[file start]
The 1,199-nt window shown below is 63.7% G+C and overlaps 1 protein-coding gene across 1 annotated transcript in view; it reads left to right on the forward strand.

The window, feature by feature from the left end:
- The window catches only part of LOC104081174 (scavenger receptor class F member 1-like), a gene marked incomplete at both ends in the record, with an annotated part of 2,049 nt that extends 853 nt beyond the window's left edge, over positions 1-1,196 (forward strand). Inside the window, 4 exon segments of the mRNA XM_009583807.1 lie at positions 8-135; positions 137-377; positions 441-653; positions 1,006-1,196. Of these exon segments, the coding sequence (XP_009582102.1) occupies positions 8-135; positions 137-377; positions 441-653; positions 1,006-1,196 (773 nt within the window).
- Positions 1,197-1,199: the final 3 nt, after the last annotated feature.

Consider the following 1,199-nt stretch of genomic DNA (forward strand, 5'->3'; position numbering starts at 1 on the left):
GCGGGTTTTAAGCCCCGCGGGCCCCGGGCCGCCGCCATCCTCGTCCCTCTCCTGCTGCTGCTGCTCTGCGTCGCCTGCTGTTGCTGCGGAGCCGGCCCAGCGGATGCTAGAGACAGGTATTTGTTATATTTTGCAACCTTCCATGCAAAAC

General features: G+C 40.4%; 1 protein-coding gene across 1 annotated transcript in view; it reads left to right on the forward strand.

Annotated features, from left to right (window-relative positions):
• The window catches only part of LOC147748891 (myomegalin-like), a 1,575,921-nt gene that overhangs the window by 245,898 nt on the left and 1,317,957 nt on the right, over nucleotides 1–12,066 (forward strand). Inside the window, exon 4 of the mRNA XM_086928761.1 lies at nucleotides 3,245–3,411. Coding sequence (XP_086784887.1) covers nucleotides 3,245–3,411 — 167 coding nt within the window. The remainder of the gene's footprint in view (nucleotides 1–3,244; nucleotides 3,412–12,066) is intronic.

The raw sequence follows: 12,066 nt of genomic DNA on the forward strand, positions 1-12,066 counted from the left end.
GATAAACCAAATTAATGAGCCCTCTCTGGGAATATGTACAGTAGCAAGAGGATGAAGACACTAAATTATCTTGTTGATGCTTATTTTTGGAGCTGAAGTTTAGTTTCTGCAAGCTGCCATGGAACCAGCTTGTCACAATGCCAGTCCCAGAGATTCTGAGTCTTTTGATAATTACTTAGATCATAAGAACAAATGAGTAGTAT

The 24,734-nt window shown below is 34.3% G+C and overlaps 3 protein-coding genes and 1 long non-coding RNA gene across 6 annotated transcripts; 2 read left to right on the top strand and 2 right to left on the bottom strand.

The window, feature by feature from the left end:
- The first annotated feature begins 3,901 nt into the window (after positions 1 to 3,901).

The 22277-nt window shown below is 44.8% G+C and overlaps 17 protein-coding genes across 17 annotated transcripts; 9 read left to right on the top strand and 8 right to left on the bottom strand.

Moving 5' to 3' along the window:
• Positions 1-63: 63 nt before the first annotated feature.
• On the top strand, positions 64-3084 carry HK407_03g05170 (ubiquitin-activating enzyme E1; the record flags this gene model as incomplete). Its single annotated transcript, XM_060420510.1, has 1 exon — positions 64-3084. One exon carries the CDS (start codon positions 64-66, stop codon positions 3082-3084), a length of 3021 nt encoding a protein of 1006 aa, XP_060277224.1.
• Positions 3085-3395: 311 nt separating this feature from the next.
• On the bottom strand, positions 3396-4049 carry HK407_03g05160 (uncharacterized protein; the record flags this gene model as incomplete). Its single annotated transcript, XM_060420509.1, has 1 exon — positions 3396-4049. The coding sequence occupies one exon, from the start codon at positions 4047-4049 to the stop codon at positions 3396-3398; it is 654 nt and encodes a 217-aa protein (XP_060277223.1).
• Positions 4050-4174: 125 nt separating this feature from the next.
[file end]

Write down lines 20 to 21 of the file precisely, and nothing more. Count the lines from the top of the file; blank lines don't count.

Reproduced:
• On the bottom strand, positions 3396-4049 carry HK407_03g05160 (uncharacterized protein; the record flags this gene model as incomplete). Its single annotated transcript, XM_060420509.1, has 1 exon — positions 3396-4049. The coding sequence occupies one exon, from the start codon at positions 4047-4049 to the stop codon at positions 3396-3398; it is 654 nt and encodes a 217-aa protein (XP_060277223.1).
• Positions 4050-4174: 125 nt separating this feature from the next.